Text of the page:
Dora Irene Lelbach was born on 22 December 1897 in Subotica, to a prosperous and reputable family. She was barely twenty when she married the family’s friend, Lajos Rudnay, more than 14 years senior to her, the future Hague diplomat. They had two sons. After the early loss of one of them to scarlet fever, Irene met Duke Albrecht and soon they grew very attached to each other. She confessed her emotions to her husband who filed for divorce; Irene and her son then moved to Budapest. After many hardships caused by the South American travels of Albrecht, Duke of Habsburg and Irene Lelbach’s divorce, the lovers finally married in 1930. Their misalliance caused many difficulties for them, particularly to Albrecht, who by this marriage was hindered in his political advancement. Eventually they divorced in 1937, one of the reasons being the duke’s infidelity.
The Hercegasszony (Duchess) Castle – called as such by Mezőtúr’s residents for several generations –, the Túrtő backwater and Pusztabánréve gained their truly paradisiacal feel in the thirties, under Irene Lelbach’s management. The main wing of the building was erected in 1878, by the former owner about whom we have no data from reliable sources. Later Irene Lelbach built the other parts of the castle using her own resources. The U-shaped wings of the main building were completed in 1936; the old tiles were taken from the roofs of farms nearby, to ensure the redolent look suitable to the Neo-baroque style of the building.
In good old days, the castle was a home to the duchess, as well as a place of residence, workplace and source of living for many people. An immense rose garden and colorful flowers fronted the main building and a fountain decorated the yard, breaking the noon sunlight with its warm water sprays and transforming this little oasis into a true garden of Eden. We preserved and renovated this fountain for the visitors to admire it as in the old times. The castle park and the tennis field located behind the house were spectacular visions for the simple people. The idyllic yard was surrounded by an orchard flanked by huge apple trees and the lively greenery of the Körös riverside, obscuring the estate from curious eyes.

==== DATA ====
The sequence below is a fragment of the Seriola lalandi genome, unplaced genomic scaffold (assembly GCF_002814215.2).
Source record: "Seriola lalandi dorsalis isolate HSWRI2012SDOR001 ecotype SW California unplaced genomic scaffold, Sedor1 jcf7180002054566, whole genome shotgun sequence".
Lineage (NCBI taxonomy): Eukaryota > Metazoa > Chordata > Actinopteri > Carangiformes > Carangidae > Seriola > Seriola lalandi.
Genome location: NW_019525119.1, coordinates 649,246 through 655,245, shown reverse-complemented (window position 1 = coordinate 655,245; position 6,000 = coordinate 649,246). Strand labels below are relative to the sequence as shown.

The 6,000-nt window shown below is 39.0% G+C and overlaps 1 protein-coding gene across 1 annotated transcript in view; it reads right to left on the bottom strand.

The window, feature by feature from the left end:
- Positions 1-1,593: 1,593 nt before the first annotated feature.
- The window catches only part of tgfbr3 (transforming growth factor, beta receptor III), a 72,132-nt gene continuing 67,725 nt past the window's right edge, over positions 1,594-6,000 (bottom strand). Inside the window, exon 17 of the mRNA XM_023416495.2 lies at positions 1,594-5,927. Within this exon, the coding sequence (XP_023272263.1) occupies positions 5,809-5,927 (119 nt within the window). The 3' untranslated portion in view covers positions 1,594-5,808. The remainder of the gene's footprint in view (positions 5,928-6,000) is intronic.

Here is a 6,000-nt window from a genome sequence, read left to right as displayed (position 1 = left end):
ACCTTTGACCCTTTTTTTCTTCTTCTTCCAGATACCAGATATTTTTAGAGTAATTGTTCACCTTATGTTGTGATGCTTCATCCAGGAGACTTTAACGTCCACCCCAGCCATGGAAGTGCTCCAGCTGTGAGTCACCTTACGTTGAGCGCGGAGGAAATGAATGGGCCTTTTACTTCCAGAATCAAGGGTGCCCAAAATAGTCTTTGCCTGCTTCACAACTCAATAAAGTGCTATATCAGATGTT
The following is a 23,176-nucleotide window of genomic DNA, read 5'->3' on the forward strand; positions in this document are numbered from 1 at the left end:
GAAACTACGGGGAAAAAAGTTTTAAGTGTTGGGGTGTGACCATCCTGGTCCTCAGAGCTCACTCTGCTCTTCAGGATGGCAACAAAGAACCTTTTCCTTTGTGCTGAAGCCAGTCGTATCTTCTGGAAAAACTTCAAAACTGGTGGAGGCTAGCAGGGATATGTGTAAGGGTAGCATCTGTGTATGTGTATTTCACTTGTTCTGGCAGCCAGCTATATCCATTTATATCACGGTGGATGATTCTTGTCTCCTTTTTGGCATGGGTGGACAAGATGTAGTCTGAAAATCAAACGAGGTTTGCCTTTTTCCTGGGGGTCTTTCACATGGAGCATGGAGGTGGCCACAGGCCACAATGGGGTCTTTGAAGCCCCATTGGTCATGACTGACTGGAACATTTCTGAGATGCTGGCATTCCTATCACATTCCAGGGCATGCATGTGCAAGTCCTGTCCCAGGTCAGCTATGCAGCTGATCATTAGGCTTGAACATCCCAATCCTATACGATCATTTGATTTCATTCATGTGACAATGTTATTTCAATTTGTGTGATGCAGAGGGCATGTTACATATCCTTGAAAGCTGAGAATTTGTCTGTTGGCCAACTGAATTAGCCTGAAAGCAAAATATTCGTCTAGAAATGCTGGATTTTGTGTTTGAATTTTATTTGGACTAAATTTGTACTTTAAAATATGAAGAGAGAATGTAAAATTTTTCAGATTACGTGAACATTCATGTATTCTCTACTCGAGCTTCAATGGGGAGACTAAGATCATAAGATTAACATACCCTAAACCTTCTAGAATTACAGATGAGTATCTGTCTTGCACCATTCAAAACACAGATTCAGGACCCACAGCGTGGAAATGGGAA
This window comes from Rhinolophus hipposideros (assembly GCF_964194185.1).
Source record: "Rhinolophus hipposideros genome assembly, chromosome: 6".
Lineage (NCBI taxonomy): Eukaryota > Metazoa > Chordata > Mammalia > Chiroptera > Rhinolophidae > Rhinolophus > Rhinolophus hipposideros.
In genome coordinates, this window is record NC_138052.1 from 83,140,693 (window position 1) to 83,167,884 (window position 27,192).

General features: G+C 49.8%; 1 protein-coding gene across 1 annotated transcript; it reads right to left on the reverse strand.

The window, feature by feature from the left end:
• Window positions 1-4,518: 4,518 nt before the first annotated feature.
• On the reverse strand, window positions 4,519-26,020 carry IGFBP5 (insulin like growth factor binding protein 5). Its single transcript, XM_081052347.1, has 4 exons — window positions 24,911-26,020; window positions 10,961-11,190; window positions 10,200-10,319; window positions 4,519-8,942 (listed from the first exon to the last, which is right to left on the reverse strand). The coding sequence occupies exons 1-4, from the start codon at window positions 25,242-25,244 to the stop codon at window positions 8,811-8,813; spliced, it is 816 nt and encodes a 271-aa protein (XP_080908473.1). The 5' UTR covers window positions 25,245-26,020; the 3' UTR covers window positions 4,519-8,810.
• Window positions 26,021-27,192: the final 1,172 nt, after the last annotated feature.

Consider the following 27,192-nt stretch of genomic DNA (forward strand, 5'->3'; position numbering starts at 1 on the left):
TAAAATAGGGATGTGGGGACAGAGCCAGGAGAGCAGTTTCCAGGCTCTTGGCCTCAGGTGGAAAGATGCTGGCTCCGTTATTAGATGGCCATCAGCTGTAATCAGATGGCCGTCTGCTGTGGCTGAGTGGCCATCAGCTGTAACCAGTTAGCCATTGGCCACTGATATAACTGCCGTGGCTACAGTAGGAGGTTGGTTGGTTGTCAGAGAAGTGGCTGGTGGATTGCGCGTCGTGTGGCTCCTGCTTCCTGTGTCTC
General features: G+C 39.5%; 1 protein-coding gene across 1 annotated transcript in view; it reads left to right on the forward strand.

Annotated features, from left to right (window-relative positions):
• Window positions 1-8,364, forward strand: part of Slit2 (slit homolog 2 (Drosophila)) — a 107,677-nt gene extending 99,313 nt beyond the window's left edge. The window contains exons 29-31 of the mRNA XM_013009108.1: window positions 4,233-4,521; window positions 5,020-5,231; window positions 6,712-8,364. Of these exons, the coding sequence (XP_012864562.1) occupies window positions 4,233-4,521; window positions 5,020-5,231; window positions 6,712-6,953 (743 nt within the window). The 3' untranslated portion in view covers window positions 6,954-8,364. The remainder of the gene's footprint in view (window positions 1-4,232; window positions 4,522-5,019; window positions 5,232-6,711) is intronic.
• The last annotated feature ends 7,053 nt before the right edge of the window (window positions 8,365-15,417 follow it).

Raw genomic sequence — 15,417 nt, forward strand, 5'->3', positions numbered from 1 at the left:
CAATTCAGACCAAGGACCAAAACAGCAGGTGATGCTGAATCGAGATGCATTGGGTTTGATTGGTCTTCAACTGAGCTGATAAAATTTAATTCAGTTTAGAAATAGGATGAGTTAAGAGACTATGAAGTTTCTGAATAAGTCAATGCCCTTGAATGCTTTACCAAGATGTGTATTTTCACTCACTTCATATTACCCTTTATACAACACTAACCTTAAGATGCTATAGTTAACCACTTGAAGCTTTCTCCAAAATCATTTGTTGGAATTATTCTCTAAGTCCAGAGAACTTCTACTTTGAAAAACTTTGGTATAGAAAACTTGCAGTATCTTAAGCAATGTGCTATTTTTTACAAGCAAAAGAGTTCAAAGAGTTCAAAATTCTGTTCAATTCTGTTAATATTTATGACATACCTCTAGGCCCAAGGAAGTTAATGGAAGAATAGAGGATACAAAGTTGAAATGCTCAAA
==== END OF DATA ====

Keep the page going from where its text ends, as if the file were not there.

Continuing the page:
The duchess welcomed everyone with lavish hospitality in the castle, beguiling the neighboring estate owners with numerous events: elegant harvest balls and annual dance parties were organized.
The Russian invasion of 1944 marked the beginning of the dark days in the mansion’s history. By that time, the owner left the castle and moved to Budapest, losing it to the agrarian regulation in 1945. Then the castle passed through the hands of several agricultural cooperatives, ending as the property of State Holdings.
When designing the interior of the Hercegasszony Hotel, we approached the monument with a modern vision. Our singular interior design was inspired by the feel we have when visiting the best places of accommodation in Barcelona, Milan, or even Paris: respecting and preserving the old values and complementing them with modern architectural and interior design elements in unique solutions which lend an unmistakable feel and original appearance to the place.